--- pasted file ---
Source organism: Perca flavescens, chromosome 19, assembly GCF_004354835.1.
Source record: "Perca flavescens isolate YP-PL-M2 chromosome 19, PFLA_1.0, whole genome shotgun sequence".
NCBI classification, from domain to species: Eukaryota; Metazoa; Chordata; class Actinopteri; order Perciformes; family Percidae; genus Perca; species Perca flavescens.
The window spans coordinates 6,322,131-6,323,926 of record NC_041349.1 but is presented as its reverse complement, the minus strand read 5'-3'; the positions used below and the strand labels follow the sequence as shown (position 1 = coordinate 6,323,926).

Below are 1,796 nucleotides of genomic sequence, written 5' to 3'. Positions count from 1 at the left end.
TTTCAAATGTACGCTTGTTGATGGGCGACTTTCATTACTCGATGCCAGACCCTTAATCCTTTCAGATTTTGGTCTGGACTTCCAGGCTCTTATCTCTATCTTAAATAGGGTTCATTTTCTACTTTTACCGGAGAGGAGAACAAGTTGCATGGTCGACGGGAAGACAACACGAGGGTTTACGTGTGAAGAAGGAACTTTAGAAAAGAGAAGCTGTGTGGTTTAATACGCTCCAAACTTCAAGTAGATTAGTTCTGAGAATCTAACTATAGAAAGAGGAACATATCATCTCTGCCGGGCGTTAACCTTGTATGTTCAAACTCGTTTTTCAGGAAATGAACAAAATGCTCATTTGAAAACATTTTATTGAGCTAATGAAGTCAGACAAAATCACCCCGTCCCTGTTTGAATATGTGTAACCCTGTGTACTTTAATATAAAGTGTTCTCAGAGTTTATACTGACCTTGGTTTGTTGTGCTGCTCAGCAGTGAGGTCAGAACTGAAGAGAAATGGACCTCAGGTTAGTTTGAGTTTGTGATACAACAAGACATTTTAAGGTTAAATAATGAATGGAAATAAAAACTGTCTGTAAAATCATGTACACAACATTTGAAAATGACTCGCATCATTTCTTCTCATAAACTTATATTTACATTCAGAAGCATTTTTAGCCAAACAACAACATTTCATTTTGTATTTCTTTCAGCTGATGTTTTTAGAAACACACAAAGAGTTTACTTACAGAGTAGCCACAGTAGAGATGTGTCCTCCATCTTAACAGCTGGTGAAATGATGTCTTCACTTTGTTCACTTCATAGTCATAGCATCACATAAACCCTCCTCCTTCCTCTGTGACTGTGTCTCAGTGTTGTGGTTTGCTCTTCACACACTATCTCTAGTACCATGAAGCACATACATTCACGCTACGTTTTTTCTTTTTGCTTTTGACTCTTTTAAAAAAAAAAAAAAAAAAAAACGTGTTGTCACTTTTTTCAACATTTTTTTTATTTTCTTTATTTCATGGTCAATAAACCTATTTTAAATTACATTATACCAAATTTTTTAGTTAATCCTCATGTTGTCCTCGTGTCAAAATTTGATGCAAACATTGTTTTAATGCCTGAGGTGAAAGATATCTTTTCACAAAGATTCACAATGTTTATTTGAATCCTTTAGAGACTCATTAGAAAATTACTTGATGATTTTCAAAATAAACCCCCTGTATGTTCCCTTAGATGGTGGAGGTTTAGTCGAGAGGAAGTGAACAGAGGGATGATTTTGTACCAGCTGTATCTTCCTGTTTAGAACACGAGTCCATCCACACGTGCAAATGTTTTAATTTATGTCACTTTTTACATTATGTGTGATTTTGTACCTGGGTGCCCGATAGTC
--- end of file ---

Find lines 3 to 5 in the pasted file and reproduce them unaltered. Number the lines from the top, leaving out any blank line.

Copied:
NCBI classification, from domain to species: Eukaryota; Metazoa; Chordata; class Actinopteri; order Perciformes; family Percidae; genus Perca; species Perca flavescens.
The window spans coordinates 6,322,131-6,323,926 of record NC_041349.1 but is presented as its reverse complement, the minus strand read 5'-3'; the positions used below and the strand labels follow the sequence as shown (position 1 = coordinate 6,323,926).

Below are 1,796 nucleotides of genomic sequence, written 5' to 3'. Positions count from 1 at the left end.